The Conservatives always do a lot worse than Labour in polls that ask about how proud voters feel of their party. They’re hoping that ‘shy Tories’ might still win them the election, but it’s pretty pathetic that more than 20 years since the phenomenon was first identified, Conservatives still haven’t found a way to remove the stigma and convince the electorate that right-wing politics is about making people’s lives better. Social justice, compassion and coolness are now strictly the domain of the Left in the public consciousness, which makes it all the more baffling that the Tories decided to leave principle and passion out of this election campaign to fight on a dry message of past economic competence.
As Fraser has argued, people don’t vote based on what you’ve done but on what you’re going to do. Boring on about your past economic achievements isn’t going to inspire nearly enough people to win a majority. Conservatism has a long and proud history and it wouldn’t have been too difficult to come up with another, more ideological message to sit alongside their economic case.
In 1923, Noel Skelton laid a similar charge at the door of the Conservative party.
Between the pure political principle which lies at the core of any living Party and the expression of it in legislation or otherwise by a Government there must be some loss of quality. The wine cannot be poured from the golden to the silver cup without parting with some of its fragrance. That is one of the inevitable features of the translation of thought into action...Failure of the Conservative Party to realise and express the vital elements in its faith would produce a wave of disillusionment and disgust sufficient to overwhelm utterly the ship and its precious cargo. It does not help at all to recall how often, in the past, the Conservative Party has failed, when in power, to realise and express its principles, has mumbled instead of speaking out, has drawn back instead of moving on, and how, despite it all, confidence in the essential truth of these principles remains one of the deepest-rooted political instincts of Britain.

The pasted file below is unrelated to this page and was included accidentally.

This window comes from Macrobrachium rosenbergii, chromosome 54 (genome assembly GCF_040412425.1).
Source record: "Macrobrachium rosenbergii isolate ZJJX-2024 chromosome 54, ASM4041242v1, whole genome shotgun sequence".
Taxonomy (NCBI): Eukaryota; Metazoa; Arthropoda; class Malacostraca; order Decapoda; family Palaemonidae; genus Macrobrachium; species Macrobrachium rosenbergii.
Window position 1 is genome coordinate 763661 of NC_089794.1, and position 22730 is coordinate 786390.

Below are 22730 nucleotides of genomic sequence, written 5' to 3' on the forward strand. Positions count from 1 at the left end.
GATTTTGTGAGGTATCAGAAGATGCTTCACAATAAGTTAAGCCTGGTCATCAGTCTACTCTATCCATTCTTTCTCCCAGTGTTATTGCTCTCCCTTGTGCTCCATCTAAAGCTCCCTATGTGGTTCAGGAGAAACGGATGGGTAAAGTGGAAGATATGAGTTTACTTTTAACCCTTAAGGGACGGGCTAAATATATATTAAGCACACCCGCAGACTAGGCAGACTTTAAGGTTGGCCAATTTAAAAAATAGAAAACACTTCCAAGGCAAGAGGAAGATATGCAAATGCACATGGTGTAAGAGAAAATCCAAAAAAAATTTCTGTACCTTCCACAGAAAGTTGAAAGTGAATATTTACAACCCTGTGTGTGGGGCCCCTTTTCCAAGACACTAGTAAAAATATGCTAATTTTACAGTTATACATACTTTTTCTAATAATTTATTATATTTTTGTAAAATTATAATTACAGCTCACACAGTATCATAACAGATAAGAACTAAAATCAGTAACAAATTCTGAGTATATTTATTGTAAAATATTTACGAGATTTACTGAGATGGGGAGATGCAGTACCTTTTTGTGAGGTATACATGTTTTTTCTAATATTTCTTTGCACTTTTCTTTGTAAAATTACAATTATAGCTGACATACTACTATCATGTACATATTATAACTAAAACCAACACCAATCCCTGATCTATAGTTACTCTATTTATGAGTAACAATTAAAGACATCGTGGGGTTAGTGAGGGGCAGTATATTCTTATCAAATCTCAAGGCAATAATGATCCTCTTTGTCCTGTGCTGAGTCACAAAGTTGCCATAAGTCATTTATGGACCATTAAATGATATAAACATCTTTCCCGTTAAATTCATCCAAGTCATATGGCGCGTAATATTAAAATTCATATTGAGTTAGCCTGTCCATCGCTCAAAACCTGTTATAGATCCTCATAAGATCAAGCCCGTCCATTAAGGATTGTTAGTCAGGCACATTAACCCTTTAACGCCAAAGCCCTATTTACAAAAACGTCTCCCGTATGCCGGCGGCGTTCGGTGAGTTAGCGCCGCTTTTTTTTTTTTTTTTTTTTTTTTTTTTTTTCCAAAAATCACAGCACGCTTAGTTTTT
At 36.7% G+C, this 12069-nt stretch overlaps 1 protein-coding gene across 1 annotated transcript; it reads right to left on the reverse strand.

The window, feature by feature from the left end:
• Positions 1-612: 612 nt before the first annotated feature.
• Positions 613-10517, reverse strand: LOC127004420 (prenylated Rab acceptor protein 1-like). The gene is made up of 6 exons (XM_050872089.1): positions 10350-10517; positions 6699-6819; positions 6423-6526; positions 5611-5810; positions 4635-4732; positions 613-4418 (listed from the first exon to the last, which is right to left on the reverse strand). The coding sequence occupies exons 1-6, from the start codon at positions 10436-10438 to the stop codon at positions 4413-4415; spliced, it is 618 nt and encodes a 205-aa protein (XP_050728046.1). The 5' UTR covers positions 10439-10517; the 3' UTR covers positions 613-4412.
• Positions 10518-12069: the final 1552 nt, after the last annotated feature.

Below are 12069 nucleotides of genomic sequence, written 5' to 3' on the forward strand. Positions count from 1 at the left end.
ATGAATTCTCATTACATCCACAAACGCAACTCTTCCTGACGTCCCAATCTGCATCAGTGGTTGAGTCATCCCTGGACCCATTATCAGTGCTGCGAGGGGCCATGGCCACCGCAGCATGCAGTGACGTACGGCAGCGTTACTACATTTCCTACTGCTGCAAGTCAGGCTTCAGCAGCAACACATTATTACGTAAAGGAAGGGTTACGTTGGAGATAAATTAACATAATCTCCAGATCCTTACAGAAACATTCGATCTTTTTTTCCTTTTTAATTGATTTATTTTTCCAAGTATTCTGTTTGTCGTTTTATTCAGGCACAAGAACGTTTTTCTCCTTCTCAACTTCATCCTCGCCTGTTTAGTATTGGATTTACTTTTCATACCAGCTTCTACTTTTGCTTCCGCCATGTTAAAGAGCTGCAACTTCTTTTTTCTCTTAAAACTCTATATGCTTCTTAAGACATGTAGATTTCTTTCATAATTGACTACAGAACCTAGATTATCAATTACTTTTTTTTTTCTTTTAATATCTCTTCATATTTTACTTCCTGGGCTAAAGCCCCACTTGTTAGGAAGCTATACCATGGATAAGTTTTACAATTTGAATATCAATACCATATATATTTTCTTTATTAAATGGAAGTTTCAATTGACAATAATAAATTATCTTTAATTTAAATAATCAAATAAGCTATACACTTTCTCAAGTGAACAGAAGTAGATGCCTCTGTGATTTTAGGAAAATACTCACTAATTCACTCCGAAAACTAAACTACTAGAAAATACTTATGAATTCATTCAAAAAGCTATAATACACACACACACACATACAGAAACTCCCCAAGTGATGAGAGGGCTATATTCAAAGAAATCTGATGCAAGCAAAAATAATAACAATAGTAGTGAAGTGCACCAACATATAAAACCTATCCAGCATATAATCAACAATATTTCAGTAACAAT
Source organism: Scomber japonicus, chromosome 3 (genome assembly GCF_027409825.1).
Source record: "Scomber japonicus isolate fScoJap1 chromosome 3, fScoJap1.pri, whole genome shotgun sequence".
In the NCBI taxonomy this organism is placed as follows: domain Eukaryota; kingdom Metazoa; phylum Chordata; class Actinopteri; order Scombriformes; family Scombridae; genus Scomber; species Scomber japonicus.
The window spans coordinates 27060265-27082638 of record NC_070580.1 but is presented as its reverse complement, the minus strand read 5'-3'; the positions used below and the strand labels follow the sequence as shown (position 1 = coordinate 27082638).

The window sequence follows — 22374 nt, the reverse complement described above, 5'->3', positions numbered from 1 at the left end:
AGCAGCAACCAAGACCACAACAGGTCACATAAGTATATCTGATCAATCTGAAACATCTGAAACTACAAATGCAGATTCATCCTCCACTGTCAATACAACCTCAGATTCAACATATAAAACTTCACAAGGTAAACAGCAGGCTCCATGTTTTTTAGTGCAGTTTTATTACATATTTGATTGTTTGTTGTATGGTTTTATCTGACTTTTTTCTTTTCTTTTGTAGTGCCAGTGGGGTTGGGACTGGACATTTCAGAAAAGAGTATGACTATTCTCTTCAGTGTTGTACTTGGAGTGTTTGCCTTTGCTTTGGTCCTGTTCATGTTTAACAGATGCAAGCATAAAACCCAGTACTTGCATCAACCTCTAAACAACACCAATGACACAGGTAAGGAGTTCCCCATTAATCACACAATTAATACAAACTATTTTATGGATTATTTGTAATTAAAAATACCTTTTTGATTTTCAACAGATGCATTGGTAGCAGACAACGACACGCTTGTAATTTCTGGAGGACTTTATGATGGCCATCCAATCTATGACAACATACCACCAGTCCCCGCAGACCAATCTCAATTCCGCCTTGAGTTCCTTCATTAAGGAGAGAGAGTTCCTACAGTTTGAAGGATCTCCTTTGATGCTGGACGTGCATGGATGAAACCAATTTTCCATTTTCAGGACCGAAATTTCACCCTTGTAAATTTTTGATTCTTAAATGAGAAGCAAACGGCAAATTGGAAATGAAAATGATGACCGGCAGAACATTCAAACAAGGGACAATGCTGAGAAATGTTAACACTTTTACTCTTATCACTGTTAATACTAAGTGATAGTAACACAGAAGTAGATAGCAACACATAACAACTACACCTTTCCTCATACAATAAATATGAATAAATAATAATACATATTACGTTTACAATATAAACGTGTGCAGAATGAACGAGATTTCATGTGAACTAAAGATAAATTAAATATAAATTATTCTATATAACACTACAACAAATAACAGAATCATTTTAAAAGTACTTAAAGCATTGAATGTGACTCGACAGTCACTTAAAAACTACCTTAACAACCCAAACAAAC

If they were looking for ideas about how best to express those principles, P D James did it beautifully just before the 1997 election:
Conservatism has always been less a set of rigid political theories than an instinctive way of looking at human beings and at the society which they comprise…Conservatism believes that people are more important than systems, and that what matters most is the freedom of the individual under the law, whether we think in religious terms of the individual human soul or of a unique human personality.
Conservatism is patriotic but not jingoistic; the love of country runs deep in the party and comprises a love of the land itself, a respect for its institutions, its history and traditions and a reluctance to change unless change can be proved to be necessary. If change is not necessary, it may be necessary not to change. In the words of G.K. Chesterton, ‘We grow conservative as we grow old, it is true. But we do not grow conservative because we find so many new things spurious; we grow conservative because we find so many old things genuine.’
Conservatism doesn't believe that politics should be a substitute for religion and is wary of utopian ideals; the road to the promised land is too often paved with tyranny. Conservatives believe that people are both happier and better if they are allowed the freedom to direct their own lives, to decide how their money should be spent, to save and know that what they have built up will be bequeathed unplundered to their children, to decide how those children shall be educated.
At a time when a lot of voters accuse all the parties of being as bad as each other, it’s more important than ever for conservatives to appeal to hearts as well as minds, to make a moral as well as a managerial case for giving them another term in government.